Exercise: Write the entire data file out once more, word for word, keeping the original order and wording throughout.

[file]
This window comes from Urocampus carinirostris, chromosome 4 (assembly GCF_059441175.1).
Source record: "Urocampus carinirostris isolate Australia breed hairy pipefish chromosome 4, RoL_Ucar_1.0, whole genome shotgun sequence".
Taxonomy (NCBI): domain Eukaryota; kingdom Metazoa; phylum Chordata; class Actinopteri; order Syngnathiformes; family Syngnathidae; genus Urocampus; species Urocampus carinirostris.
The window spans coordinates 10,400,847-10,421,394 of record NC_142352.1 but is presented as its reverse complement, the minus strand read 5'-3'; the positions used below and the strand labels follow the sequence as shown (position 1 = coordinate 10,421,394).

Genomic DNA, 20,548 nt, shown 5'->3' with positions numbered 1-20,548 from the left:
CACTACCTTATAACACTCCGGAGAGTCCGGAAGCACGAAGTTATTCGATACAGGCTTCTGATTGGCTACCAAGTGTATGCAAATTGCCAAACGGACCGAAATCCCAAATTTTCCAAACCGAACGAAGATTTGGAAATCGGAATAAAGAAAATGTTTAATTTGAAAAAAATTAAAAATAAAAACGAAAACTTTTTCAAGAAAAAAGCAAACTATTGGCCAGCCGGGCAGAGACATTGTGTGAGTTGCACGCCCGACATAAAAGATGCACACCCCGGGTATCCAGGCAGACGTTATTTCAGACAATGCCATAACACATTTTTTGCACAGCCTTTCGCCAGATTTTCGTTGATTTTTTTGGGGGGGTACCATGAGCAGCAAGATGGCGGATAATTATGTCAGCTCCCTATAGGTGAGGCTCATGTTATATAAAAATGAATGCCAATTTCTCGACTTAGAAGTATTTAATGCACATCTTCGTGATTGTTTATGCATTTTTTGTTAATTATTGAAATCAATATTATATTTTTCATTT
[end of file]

This window comes from Urocampus carinirostris, chromosome 4 (assembly GCF_059441175.1).
Source record: "Urocampus carinirostris isolate Australia breed hairy pipefish chromosome 4, RoL_Ucar_1.0, whole genome shotgun sequence".
Taxonomy (NCBI): domain Eukaryota; kingdom Metazoa; phylum Chordata; class Actinopteri; order Syngnathiformes; family Syngnathidae; genus Urocampus; species Urocampus carinirostris.
The window spans coordinates 10,400,847-10,421,394 of record NC_142352.1 but is presented as its reverse complement, the minus strand read 5'-3'; the positions used below and the strand labels follow the sequence as shown (position 1 = coordinate 10,421,394).

Genomic DNA, 20,548 nt, shown 5'->3' with positions numbered 1-20,548 from the left:
CACTACCTTATAACACTCCGGAGAGTCCGGAAGCACGAAGTTATTCGATACAGGCTTCTGATTGGCTACCAAGTGTATGCAAATTGCCAAACGGACCGAAATCCCAAATTTTCCAAACCGAACGAAGATTTGGAAATCGGAATAAAGAAAATGTTTAATTTGAAAAAAATTAAAAATAAAAACGAAAACTTTTTCAAGAAAAAAGCAAACTATTGGCCAGCCGGGCAGAGACATTGTGTGAGTTGCACGCCCGACATAAAAGATGCACACCCCGGGTATCCAGGCAGACGTTATTTCAGACAATGCCATAACACATTTTTTGCACAGCCTTTCGCCAGATTTTCGTTGATTTTTTTGGGGGGGTACCATGAGCAGCAAGATGGCGGATAATTATGTCAGCTCCCTATAGGTGAGGCTCATGTTATATAAAAATGAATGCCAATTTCTCGACTTAGAAGTATTTAATGCACATCTTCGTGATTGTTTATGCATTTTTTGTTAATTATTGAAATCAATATTATATTTTTCATTT